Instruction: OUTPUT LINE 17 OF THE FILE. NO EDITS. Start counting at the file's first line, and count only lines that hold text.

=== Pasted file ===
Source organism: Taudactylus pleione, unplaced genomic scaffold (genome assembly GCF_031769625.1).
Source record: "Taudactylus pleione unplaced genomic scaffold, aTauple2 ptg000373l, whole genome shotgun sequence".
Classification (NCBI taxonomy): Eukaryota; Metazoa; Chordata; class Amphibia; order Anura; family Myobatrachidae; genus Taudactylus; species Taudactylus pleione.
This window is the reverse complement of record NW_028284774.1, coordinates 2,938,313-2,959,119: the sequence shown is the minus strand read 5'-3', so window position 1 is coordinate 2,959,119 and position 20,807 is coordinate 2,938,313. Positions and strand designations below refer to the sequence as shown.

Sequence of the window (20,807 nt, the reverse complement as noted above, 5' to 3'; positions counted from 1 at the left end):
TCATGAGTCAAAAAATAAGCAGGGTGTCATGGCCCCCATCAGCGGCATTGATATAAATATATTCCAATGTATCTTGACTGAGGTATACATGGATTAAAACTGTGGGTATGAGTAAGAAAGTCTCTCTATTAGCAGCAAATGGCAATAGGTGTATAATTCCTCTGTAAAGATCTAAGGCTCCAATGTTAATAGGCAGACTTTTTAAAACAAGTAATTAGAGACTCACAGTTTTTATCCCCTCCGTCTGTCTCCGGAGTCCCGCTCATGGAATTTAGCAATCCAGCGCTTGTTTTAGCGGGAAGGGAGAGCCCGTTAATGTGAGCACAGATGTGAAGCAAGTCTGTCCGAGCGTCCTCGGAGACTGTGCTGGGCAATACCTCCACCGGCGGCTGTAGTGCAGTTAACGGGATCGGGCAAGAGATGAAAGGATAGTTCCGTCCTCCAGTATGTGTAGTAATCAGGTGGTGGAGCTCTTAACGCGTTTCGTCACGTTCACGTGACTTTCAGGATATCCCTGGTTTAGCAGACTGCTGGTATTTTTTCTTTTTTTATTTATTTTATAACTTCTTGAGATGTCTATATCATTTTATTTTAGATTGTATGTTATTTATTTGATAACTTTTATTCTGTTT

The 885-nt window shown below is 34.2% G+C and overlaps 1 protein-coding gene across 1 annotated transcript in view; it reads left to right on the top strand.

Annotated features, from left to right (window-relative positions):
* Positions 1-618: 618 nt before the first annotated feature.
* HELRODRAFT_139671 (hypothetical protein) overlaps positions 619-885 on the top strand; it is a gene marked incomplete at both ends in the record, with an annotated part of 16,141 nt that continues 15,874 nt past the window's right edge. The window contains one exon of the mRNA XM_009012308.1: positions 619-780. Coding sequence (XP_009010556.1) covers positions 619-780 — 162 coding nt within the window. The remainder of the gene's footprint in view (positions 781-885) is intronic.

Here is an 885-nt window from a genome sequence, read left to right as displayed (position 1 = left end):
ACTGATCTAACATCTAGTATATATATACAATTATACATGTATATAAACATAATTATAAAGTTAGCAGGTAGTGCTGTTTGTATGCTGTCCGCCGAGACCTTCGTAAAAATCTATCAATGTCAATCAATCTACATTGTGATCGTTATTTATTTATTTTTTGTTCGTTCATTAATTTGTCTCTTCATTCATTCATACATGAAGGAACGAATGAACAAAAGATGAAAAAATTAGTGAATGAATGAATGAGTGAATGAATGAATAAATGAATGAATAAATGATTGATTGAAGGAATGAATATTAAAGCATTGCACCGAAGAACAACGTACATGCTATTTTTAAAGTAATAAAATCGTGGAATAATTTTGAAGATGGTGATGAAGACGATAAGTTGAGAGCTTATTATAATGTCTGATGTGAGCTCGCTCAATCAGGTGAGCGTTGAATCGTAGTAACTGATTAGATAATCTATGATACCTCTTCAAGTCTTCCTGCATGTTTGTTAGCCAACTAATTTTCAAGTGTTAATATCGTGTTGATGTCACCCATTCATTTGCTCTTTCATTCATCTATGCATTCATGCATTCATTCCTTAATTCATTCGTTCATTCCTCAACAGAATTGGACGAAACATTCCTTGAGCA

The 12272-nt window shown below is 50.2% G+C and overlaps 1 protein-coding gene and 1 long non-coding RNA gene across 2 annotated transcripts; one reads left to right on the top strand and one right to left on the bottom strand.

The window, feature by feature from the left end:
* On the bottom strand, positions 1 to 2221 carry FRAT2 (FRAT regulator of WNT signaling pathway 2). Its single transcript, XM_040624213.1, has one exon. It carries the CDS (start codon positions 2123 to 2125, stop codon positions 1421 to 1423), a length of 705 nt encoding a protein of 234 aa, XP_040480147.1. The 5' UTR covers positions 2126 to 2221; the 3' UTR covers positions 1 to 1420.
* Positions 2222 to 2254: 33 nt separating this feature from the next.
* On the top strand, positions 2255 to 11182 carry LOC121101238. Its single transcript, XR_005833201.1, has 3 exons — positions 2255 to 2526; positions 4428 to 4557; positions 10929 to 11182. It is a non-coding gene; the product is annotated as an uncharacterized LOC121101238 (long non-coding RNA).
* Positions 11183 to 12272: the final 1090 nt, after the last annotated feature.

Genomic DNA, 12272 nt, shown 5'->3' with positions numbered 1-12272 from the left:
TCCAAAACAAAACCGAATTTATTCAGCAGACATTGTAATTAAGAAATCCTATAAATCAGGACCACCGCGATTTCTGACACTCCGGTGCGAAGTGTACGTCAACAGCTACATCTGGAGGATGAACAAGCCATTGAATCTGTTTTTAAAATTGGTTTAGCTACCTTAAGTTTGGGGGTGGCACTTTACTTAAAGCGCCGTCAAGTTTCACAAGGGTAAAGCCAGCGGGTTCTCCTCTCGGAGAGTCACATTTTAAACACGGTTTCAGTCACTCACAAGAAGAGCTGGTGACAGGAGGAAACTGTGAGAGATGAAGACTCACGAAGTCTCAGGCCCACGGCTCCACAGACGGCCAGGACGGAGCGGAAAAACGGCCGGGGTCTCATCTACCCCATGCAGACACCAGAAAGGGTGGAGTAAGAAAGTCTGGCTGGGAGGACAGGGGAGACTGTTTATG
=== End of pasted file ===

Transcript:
* On the top strand, positions 2255 to 11182 carry LOC121101238. Its single transcript, XR_005833201.1, has 3 exons — positions 2255 to 2526; positions 4428 to 4557; positions 10929 to 11182. It is a non-coding gene; the product is annotated as an uncharacterized LOC121101238 (long non-coding RNA).